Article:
I first became acquainted with Houshang Moradi Kermani’s work through The Stories of Majid in Iran many years ago. Naturally, I was overjoyed when recently the opportunity to translate The Water Urn into English was presented to me.

While The Water Urn is a book written for all ages to enjoy, it contains over one hundred vocabulary-building words recommended for the American middle school student. The story offers valuable insight into the simplicity and nostalgia of days gone by.

Reading The Water Urn will carry you on a journey into a quintessential Iranian village of fifty years ago. We behold the purple mountains and wide, verdant countryside, feel the arid wind blowing, the colorful seasons changing, and hear a babbling, rocky brook flowing underneath a canopy of sycamore trees. Houshang Moradi Kermani masterfully depicts everything lovable about Iran and its people in this story. There are aspects of life we can all feel which go beyond nationality or geographic definition.

In one word, his characters are real and we get to know them very well. Hearing their inner voices, we come to understand them and can relate to them. Witnessing their interaction with various members of their village at a time when every person’s role and duty was defined strictly by custom and tradition, we empathize with their problems and dilemmas. By the end of the story, we feel one with these people and applaud their successes and victories alongside them.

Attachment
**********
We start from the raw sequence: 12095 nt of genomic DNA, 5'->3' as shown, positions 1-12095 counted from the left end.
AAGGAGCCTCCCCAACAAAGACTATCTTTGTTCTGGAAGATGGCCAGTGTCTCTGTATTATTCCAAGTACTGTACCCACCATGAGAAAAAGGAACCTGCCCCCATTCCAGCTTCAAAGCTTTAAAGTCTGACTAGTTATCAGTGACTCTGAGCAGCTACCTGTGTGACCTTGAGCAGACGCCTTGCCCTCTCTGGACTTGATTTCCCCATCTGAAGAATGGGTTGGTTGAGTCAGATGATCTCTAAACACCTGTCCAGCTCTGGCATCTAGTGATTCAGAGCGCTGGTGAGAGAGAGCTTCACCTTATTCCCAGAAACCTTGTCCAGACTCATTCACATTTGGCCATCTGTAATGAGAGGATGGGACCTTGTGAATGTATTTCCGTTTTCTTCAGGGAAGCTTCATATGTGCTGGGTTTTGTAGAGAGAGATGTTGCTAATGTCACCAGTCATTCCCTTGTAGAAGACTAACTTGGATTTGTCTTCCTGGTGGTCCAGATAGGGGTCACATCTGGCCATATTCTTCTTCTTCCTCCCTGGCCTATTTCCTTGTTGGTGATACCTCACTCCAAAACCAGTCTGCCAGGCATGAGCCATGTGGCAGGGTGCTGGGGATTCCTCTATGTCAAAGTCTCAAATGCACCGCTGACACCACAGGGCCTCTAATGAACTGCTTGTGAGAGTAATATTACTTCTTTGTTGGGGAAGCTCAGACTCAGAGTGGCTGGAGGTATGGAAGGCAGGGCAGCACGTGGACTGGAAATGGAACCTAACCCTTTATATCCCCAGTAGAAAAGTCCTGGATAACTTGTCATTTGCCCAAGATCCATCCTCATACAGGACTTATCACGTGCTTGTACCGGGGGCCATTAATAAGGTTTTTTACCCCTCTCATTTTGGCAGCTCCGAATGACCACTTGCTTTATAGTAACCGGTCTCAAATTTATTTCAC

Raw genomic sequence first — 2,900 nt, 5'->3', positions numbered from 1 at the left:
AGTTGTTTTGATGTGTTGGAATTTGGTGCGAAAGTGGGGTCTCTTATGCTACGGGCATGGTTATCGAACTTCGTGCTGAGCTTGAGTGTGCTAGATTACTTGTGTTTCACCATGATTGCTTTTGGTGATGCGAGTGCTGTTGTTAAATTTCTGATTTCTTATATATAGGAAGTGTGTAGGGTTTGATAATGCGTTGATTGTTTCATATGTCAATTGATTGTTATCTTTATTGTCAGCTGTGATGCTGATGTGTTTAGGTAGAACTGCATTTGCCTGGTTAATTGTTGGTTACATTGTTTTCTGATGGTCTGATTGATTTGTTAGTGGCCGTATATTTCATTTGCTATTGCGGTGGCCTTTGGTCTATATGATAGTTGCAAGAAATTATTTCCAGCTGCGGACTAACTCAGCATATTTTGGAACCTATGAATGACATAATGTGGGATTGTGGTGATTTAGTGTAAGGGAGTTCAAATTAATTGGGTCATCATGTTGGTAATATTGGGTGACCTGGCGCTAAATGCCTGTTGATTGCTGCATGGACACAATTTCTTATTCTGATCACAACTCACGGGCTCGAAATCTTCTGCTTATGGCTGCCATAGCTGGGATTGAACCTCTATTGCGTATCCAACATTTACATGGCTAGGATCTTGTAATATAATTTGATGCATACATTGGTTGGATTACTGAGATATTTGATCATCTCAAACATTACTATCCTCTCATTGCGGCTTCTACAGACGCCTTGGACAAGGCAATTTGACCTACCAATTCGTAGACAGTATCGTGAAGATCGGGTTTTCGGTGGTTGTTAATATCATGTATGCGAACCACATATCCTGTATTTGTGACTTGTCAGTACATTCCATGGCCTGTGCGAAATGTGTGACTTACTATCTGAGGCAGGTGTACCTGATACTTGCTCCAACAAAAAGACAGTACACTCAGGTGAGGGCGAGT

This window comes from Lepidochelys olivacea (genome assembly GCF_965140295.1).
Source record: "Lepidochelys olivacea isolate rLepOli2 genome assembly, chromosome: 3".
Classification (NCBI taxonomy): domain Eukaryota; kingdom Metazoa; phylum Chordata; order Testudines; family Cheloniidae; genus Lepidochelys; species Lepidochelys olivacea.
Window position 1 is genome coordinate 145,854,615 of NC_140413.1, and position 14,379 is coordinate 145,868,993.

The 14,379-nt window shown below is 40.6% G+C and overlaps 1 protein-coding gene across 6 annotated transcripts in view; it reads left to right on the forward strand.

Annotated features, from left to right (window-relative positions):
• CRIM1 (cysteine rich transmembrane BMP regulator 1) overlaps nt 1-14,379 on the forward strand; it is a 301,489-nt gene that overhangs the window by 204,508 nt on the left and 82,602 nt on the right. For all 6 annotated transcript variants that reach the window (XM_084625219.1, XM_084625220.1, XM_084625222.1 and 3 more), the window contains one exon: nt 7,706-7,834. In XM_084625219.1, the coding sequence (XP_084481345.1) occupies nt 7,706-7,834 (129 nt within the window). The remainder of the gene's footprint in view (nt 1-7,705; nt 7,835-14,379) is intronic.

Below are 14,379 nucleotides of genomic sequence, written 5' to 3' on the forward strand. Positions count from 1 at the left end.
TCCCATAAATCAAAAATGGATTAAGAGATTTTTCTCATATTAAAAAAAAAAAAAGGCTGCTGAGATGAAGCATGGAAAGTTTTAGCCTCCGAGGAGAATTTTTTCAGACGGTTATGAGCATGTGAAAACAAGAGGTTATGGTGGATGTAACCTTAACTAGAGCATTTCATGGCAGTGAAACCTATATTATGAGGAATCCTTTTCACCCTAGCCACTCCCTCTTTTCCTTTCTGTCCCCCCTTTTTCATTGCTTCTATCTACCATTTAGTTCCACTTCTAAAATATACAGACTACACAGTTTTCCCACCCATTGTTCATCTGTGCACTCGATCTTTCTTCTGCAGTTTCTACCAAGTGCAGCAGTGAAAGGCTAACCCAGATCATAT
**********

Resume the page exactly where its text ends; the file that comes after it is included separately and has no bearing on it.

Iranians are dearly devoted to their poets and often use poetry in their everyday language, which is full of imagery and metaphor. This mindset of vivid imagination is reflected in the way the characters in the story often saw the water urn as bearing human qualities in one way or another. The creative thought that Houshang Moradi Kermani attributes to his characters in the story is congruous with the inspired legacy the great masters of Persian poetry left to the Iranian culture. While immersed in this story, this very Persian element of metaphoric expression kept reminding me of Omar Khayyam’s metaphor of the clay vessel, a theme found in many of his quatrains.

Khayyam saw the clay from which urns were made as originating from the dust which once had been a human being.  I was reminded of this poem by Khayyam, which I will translate for you here:



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